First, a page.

Language learning is like that. Great, you've made it through the gates. Now it's time to take it to the next level. Here's a few things to try when you get stuck.
Try something different
If you keep trying the same thing, and you keep getting the same results (or lack of results), then maybe it's time to try something different.
I know that sounded like a no-brainer, but really, it's something we sometimes forget when we are in the middle of trying to get to the next level.
My biggest plateau with Lao, the language I'm currently learning, was the tone rules. It took me months. I'd read about the tone rules. I'd practice producing tones according to the tone rules. And though I had a superficial understanding of tone rules, it wasn't sinking in.
When I decided to tackle the tone rules in a different way, I finally learned them. What I had been doing was memorizing the rules one by one.
If you have this type of consonant, followed by this type of vowel, followed by this type of syllable ending, you need to produce this tone.
When I finally decided to visualize the tone chart in my head, and memorize that instead, I finally started to make progress. I wish I had figured that out earlier. Three months was way too long to get stuck on one principle.
Go back a couple steps
Usually the first time you learn something, you don't really learn it completely. This has happened time and time and time again with me while learning languages. You learn some grammar principle. You move on to the next grammar principle. And then you find yourself stuck and not able to understand the next level.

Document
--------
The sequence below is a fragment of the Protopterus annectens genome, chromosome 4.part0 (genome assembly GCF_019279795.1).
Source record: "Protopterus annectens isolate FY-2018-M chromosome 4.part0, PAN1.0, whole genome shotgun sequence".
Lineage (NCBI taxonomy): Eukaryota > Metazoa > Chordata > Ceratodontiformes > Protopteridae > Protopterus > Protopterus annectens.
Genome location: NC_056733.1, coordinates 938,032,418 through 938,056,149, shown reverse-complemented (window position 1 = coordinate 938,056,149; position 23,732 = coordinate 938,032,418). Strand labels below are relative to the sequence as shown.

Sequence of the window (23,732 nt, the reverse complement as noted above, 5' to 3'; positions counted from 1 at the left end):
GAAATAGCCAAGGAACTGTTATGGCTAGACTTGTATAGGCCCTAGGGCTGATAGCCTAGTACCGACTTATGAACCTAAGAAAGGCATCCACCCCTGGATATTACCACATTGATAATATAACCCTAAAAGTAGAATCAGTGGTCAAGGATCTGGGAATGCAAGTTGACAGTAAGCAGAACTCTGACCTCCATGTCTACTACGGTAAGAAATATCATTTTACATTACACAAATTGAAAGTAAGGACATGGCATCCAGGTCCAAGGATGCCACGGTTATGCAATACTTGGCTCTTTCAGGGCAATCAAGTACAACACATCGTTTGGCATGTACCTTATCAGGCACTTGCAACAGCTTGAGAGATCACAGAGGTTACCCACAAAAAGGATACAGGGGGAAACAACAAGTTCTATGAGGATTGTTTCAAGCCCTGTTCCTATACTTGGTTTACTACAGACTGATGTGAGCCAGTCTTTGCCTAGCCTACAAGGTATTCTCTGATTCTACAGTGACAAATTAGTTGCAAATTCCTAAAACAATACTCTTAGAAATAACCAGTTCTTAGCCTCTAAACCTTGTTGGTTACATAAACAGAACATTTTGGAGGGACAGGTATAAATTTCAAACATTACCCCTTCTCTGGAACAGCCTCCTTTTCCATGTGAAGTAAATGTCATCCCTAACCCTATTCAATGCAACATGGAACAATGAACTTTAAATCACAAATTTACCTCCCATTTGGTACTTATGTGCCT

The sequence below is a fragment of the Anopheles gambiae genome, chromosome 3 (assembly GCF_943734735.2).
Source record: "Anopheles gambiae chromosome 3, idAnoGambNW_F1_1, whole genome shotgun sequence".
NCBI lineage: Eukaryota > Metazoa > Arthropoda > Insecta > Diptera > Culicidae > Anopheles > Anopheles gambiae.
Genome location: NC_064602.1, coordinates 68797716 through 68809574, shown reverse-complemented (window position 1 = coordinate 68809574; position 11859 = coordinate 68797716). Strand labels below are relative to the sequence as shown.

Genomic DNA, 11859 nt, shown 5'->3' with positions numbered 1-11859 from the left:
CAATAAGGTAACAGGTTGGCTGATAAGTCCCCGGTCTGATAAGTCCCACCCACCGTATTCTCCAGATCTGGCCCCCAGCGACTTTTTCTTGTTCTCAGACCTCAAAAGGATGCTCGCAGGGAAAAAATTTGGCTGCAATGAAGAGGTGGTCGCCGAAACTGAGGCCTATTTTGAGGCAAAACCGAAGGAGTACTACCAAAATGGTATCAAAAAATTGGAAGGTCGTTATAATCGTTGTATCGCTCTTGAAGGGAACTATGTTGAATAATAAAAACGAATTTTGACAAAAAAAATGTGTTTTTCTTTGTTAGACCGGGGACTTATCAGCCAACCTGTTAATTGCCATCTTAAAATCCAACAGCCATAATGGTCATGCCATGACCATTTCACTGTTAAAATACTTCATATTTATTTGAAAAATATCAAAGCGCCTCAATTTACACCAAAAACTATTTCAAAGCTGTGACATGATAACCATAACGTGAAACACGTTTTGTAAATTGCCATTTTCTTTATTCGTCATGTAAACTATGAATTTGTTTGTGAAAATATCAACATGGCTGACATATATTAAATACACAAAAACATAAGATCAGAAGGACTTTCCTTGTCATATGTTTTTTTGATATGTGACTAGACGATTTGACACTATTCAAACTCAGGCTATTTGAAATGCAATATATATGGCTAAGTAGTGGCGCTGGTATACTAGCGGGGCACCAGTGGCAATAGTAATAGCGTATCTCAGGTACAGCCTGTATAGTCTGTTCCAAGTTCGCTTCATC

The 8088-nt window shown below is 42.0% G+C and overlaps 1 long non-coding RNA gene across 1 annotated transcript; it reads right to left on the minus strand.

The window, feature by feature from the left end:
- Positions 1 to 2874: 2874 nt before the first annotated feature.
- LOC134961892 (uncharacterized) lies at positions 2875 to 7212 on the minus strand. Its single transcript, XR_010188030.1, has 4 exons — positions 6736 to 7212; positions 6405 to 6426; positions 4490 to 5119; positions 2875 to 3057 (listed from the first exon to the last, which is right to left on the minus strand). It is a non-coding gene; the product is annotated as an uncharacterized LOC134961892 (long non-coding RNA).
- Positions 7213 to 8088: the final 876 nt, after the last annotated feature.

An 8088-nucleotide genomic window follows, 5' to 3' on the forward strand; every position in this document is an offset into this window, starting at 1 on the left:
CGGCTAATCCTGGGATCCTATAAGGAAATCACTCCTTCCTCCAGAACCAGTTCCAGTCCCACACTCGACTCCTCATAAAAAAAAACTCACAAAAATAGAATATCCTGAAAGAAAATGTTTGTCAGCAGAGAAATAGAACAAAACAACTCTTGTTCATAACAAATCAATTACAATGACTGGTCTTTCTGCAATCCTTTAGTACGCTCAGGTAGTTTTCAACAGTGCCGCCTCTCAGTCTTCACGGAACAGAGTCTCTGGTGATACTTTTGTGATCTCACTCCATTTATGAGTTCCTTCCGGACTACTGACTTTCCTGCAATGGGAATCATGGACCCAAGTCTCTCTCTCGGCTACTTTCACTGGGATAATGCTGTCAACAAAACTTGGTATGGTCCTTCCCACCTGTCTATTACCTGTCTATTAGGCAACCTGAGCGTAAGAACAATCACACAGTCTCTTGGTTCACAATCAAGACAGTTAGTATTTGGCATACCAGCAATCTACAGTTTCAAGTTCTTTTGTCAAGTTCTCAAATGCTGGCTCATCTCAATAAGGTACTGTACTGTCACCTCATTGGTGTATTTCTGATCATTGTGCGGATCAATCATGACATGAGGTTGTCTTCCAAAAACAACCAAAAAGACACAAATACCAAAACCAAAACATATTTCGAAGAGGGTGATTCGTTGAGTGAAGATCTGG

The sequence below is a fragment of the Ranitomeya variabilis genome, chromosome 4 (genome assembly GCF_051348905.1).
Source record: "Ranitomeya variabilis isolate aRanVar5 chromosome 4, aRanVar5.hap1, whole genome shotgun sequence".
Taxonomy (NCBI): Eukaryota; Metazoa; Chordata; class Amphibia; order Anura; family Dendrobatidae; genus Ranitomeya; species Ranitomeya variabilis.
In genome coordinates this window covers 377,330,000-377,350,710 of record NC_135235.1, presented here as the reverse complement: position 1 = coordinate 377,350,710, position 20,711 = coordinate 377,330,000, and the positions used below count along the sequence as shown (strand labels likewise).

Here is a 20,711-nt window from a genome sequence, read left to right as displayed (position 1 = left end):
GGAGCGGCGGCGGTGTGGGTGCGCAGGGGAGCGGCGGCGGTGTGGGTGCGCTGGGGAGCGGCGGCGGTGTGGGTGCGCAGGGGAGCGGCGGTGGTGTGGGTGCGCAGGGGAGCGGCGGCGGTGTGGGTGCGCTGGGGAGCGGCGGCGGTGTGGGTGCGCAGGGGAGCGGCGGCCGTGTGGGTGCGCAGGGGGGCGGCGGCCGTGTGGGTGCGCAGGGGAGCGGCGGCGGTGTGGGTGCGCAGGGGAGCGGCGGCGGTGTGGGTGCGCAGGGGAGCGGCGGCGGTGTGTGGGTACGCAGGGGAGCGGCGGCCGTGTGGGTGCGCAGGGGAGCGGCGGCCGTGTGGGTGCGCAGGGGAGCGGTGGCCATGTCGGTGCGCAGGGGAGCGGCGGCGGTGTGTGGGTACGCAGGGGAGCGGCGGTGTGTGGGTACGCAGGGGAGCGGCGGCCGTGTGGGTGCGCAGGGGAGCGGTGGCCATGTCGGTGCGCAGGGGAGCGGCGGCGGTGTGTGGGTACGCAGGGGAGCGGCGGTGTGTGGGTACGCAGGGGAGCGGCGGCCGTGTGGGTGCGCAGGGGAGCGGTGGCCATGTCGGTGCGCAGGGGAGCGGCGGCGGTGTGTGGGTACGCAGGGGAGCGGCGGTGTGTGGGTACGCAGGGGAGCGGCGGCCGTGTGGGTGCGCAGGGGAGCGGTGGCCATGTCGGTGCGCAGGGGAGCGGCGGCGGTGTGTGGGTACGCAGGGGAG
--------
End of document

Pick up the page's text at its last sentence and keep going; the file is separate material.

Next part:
I've found that sometimes going back to the basics really helps.
I've found that when I go back and read about some grammar rule a couple of weeks later, I understand it better. In those couple of weeks I've been exposed to the language. I may have consciously or unconsciously been looking for examples of that grammar rule.
Wikipedia often has articles summarizing a language's basic grammar. I've read their Lao grammar page about four times now. Every time I read it, I learn something new. Even though I'm reading the same exact words I read before, I'm able to connect the dots in a different way than I could before.
Another example of going back a couple of steps is to make sure you have a solid understanding of what you already know. For me, I had to this as I finally started getting a grasp on the Lao tone rules. I had to go back and review the Lao consonant classes. I was never going to have a solid understanding of the Lao tone rules unless I knew what type each and every consonant was.
Find another source
I spent 9 months studying German, almost exclusively on Duolingo. Now, I love Duolingo, but it has it's limits. If I ever get serious about learning German again, I'll continue to use Duolingo, but I'll be using other sources as well. You are never going to get everything from one language learning course, or book, or phone app, or piece of software.